Inspection situation and high-speed investigations. Left: Hard-ware assembly with borescope attached to Optronis cam. Right: Typical images with specular reflex on shiny surfaces in a series of angular positions. The hot spot is saturated, there is no constant position in the field.


Positioning vs. drive

The problems of identification is strongly related to the positioning problem. If the inspection is proceeded on the turbine in its technical environment, say in the aircraft, there are a multitude of devices to be driven mechanically by the turbine. This leads to a rotation behaviour with the character of coupled rotational spring-mass-systems or pendulums with instable positions as known from synchronous motors. Especially at low rotational speed, there is often no quasistatic rotation possible. The turbine might be rotated in one main direction, but cannot be kept static in every angular position, neither manually or by the highest torque from a motor, but will find its next stable position.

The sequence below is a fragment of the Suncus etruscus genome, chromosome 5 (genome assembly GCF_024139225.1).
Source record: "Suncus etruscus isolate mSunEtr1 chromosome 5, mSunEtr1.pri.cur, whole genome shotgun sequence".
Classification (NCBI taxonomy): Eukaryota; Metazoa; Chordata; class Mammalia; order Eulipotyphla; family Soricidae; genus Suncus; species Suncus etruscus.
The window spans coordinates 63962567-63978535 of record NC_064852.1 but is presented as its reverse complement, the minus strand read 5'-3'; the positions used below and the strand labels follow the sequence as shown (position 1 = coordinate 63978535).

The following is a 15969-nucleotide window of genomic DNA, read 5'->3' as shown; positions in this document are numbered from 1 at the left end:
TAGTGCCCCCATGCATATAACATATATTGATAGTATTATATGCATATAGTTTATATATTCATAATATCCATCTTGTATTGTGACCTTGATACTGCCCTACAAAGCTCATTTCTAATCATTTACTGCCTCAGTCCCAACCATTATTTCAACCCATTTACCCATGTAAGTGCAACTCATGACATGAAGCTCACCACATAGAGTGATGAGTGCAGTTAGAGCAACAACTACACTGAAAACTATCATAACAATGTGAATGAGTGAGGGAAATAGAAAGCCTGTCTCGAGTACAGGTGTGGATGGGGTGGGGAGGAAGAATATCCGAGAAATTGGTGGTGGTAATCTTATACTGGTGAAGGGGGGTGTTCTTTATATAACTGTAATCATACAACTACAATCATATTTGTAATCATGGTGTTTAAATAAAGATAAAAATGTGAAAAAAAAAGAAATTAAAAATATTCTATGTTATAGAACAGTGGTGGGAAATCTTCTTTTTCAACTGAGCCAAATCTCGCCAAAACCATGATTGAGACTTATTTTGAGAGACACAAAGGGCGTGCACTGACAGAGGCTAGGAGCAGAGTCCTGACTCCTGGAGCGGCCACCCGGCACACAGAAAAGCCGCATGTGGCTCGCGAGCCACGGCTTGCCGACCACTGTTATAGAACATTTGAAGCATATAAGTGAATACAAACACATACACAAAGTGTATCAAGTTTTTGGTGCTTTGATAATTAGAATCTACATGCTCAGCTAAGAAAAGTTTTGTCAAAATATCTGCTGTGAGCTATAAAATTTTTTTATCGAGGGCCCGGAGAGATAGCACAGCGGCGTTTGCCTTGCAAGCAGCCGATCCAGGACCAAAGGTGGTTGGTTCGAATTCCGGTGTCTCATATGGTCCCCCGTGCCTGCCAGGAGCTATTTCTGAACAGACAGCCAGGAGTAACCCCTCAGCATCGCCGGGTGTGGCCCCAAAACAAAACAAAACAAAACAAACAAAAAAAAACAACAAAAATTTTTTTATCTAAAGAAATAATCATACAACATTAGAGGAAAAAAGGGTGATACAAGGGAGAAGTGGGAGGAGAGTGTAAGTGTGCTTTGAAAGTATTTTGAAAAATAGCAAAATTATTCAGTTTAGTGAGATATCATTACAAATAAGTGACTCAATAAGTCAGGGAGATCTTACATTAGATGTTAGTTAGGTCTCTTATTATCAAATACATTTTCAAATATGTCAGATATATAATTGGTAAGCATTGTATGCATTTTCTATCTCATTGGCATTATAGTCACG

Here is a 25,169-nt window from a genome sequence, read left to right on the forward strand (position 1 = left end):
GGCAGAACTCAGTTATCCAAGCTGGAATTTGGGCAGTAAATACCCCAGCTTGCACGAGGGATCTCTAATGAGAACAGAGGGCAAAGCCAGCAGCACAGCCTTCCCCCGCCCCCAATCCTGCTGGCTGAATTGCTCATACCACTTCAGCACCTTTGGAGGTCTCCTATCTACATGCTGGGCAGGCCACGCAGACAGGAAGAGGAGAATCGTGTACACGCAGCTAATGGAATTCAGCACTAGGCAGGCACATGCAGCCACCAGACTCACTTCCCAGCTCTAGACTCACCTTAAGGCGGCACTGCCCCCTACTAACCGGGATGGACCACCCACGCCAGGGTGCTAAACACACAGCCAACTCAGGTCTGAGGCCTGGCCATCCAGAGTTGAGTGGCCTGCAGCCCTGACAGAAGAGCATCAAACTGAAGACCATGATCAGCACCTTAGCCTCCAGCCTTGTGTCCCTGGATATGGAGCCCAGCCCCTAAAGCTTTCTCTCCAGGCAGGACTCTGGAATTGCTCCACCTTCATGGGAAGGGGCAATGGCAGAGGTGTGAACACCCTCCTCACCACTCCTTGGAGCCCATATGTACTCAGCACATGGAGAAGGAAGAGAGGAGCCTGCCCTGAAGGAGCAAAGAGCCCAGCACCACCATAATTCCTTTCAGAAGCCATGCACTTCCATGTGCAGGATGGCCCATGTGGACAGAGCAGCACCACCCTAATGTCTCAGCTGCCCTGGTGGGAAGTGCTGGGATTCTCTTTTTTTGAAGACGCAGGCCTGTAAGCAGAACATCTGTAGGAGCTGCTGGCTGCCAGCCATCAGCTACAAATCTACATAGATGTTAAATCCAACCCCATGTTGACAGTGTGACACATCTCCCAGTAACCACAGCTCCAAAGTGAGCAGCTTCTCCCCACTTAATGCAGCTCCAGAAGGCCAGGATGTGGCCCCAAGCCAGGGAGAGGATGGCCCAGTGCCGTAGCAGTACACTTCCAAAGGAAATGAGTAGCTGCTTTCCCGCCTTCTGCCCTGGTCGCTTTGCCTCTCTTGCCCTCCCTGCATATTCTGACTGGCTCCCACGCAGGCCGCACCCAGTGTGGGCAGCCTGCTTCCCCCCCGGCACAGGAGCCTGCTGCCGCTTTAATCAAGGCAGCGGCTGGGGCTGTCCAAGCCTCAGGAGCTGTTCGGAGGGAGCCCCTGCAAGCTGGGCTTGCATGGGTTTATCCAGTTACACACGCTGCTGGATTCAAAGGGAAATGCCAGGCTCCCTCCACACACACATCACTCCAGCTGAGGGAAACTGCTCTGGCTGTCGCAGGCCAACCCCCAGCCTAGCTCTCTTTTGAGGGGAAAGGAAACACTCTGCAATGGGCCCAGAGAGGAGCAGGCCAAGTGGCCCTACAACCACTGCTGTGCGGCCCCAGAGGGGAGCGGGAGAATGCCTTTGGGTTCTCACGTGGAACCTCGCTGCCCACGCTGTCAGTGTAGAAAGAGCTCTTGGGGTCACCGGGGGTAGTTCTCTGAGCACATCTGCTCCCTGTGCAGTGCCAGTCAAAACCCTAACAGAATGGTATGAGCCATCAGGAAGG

Using high speed imaging at 500fps, Figure 2 shows example images, this unstable turning could be proved, even for speed values of several blades per second: there is a monotone increasing turning angle, but its derivative is not constant, below a certain minimum speed actually oscillating behaviour might be expected. On the other hand, the mechanical path usable for turning the machine does not give any hard reference to the absolute angular position of the blades which could be used to trigger the image acquisition. Both, absolute and relative positions, can only be gathered from the optical path. While the absolute position shall not further be considered in the paper, the relative position is critical and main issue.